Athletes & Celebrities

Vince McMahon: The WWE's Ringmaster (WWE)

WWE founder Vince McMahon has walked the bodybuilding and fitness walk virtually all his life.


You can’t script this stuff. Mr. McMahon firing someone in front of millions of viewers from the dozens of cities the WWE will visit this year for RAW Smackdown and live pay-per-view broadcasts? That you can script. But not Vince growing up with a father and grandfather involved in professional wrestling, exposing him to some of the world’s greatest physiques, then passing the business on to him. Or Vince picking up a weight at a very young age and never setting it down, not even when he reached 60 and very easily could have, what with traveling every week and tearing the occasional quad or two (more on that in a moment).

By the time Vince was 16 and being shipped off to military school in Virginia, he had already earned the nickname “Flex” for his physical prowess. He played baseball, football and basketball, and wrestled, so he was always engaged in some type of training. With a select few role models to emulate, he latched onto the likes of Steve Reeves and whatever pro wrestlers possessed the type of physique he strived for. “Back in my day [the ’50s], there was no Arnold [Schwarzenegger],” says Vince. “We had no one guy to look up to unless it was a strongman at a circus or a professional wrestler. Today it’s easier for someone to emulate Ronnie Coleman or someone like him. But I didn’t really have that growing up.”


As the photo shoot proceeds, it’s clear he’s “Vince” today, not “Mr. McMahon.” And he’s not your typical 60-year-old man, either. How many 60-year-olds are 6'2", 240 pounds and ripped? How many can weight-train with Triple H and actually keep up, even out-lift him on back day, using 200-pound dumbbells on the one-arm row? (“He doesn’t like to admit that I’m stronger than him on certain lifts,” Vince laughs.) How many can use 1,200 pounds on the leg press—for reps?

Vince is far from looking, or acting, his age (he’ll be 61 in August). Last year, he and Triple H trained together three or four days a week. And when he trains, he trains hard and heavy: no gimmicks, very few machines, like his mentors of yesteryear. Heavy benching, bent-over rows and squats are his staples. “

Vince is old-school,” says his training partner Steve Stone, a former competitive bodybuilder and current NPC vice chairman of bodybuilding under Steve Weinberger in New York. “He doesn’t look for any shortcuts. It upsets him when people give 80%. If you don’t add up to something but you’re giving 110%, that’s admirable to him. But if you’re great at 80% and he knows you could do more, he wants you to because that’s what he would do. He doesn’t expect anything out of his wrestlers that he wouldn’t do himself.”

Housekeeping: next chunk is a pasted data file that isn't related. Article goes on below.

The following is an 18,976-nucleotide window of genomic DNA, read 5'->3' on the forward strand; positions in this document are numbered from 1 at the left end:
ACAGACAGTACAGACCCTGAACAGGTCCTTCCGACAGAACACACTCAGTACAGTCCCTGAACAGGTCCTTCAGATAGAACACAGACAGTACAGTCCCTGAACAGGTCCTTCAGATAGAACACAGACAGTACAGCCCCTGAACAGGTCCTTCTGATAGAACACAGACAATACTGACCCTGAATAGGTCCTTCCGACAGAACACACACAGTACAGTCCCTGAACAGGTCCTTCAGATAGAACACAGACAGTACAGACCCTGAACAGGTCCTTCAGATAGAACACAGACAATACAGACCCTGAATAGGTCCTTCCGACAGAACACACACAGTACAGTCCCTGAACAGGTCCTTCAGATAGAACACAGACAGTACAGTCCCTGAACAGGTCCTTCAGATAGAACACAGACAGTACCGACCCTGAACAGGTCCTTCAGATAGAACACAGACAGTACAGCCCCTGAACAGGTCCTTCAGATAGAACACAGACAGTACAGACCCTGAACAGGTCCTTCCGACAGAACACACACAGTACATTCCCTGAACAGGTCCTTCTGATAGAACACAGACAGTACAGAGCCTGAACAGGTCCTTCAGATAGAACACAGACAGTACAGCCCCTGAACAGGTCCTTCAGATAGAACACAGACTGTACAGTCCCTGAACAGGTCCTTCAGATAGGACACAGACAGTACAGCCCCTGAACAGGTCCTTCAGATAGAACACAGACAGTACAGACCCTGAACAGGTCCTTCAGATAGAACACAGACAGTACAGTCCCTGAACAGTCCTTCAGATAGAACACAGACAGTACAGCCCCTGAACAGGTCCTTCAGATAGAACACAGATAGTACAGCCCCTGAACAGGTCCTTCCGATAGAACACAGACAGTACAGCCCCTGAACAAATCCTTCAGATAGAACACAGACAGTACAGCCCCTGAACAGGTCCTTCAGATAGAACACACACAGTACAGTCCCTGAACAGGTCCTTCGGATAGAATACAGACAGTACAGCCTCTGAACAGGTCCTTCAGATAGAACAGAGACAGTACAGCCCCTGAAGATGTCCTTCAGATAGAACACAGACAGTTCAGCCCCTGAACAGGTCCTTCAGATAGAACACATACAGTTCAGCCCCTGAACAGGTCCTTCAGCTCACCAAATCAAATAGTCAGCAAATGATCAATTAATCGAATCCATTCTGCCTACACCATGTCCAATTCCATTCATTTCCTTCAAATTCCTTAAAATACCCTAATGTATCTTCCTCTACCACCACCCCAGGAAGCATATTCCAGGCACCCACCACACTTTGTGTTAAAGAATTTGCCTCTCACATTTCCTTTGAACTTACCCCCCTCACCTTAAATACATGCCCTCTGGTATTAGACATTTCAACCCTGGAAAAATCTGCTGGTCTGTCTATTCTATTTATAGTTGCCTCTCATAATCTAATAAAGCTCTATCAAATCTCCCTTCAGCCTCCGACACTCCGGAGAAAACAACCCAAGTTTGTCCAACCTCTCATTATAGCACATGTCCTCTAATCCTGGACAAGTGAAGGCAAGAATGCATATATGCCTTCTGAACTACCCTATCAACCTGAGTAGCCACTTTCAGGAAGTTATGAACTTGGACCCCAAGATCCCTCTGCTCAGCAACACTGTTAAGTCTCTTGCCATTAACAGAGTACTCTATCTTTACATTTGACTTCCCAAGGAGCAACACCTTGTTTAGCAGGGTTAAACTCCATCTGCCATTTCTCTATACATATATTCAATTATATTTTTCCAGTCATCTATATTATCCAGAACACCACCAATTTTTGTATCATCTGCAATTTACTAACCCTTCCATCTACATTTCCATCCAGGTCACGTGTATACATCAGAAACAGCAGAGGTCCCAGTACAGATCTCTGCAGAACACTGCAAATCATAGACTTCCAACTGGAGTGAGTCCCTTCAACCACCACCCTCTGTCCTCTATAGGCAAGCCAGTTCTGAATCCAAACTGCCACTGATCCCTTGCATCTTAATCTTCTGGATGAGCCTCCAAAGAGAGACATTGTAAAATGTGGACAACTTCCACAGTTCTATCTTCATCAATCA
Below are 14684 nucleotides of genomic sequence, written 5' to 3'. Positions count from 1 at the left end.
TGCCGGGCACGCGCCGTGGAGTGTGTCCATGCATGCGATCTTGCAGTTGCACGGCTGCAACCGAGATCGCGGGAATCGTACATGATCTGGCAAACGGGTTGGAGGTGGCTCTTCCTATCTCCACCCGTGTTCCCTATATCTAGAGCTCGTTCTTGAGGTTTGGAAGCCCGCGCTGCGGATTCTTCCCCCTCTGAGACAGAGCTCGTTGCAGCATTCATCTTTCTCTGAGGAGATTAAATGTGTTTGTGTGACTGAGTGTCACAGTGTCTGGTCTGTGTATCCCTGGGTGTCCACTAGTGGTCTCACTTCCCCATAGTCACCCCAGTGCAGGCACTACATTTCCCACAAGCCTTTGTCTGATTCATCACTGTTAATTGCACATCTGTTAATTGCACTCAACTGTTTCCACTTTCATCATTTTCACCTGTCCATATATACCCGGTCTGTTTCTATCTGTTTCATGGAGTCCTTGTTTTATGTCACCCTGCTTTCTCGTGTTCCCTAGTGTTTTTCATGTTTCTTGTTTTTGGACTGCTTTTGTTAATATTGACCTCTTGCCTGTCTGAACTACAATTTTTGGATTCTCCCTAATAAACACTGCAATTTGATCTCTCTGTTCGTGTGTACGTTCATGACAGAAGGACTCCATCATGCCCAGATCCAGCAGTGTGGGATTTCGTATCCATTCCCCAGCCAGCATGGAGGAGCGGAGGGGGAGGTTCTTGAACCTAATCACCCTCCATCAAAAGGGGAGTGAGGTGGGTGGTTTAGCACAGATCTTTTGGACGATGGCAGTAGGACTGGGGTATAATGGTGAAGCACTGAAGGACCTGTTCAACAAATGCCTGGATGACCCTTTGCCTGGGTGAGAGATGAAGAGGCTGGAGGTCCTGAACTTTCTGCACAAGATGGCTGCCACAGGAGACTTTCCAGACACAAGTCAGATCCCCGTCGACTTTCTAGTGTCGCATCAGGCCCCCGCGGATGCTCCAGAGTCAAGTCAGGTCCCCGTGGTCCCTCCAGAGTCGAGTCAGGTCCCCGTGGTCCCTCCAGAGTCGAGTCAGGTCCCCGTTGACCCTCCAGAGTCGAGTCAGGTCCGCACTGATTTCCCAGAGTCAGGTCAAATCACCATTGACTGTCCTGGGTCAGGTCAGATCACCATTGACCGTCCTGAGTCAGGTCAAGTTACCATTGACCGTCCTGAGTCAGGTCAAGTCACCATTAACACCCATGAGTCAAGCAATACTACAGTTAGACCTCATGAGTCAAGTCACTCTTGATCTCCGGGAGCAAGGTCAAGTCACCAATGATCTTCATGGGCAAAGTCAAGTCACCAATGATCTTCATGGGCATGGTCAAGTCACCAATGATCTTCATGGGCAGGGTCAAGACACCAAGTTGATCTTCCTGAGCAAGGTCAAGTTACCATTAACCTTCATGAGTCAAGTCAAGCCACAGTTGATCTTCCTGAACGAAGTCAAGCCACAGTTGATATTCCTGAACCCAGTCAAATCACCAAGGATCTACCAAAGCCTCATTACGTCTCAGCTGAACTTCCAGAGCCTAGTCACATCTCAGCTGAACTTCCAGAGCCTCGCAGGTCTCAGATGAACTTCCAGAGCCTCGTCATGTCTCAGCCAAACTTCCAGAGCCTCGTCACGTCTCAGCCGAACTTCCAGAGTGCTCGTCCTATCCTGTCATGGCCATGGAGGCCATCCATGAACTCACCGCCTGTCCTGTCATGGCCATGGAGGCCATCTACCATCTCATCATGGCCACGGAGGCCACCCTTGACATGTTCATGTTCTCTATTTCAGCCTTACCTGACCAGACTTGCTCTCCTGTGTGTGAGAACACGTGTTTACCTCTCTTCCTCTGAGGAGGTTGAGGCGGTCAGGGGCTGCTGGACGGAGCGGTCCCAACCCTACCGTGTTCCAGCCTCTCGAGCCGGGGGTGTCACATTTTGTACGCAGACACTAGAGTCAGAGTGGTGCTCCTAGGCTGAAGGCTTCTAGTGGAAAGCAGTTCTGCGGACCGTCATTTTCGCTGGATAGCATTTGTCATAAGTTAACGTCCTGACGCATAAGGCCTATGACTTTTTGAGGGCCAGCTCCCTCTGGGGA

“When you’re younger, it’s tough to appreciate your health and to appreciate physical culture,” explains Vince. “I always did, but not to the extent that I do now. The older you get, the more you appreciate the training and the results you get. I can do anything at 60 that I could do at 30. I just can’t do it as often.”

Talk about a model baby boomer. While many men his age will give you a laundry list of reasons why they can’t go to the gym—family, work, chronic laziness—Vince’s schedule is as jam-packed as anyone’s, but that’s no excuse.

“I love training with Vince because he works his ass off,” says Triple H.

Vince just wishes others would follow his lead.

“What’s disconcerting to me is that while we’re smarter as a species in every respect—from an intellectual standpoint and all that—it doesn’t seem that the populace as a whole today is any more physically fit than it was yesteryear,” he says. “I just don’t understand. Because, think about it—everything’s better when you’re in shape. Food tastes better. Sex is better. Even breathing is easier.”

So is he a bodybuilder? His son-in-law says yes. But Vince? “I’ve been building my body all my life, but I don’t consider myself a bodybuilder. Bodybuilders go onstage and pose. I have the utmost respect for anyone who can do that, but that’s not me [laughs]. I have a different stage. In our business, you have to be larger than life, but not just physically—it’s the psychology of it, too.”

The music’s too loud in the gym. You can’t even make out what AC/DC is screaming. You can hardly hear what orders the photographer is barking at Vince or what area of his form Triple H is coaching him on. A bystander goes to turn it down. Too loud? Says who? “If it’s too loud, you’re too old!” Vince shouts across the gym.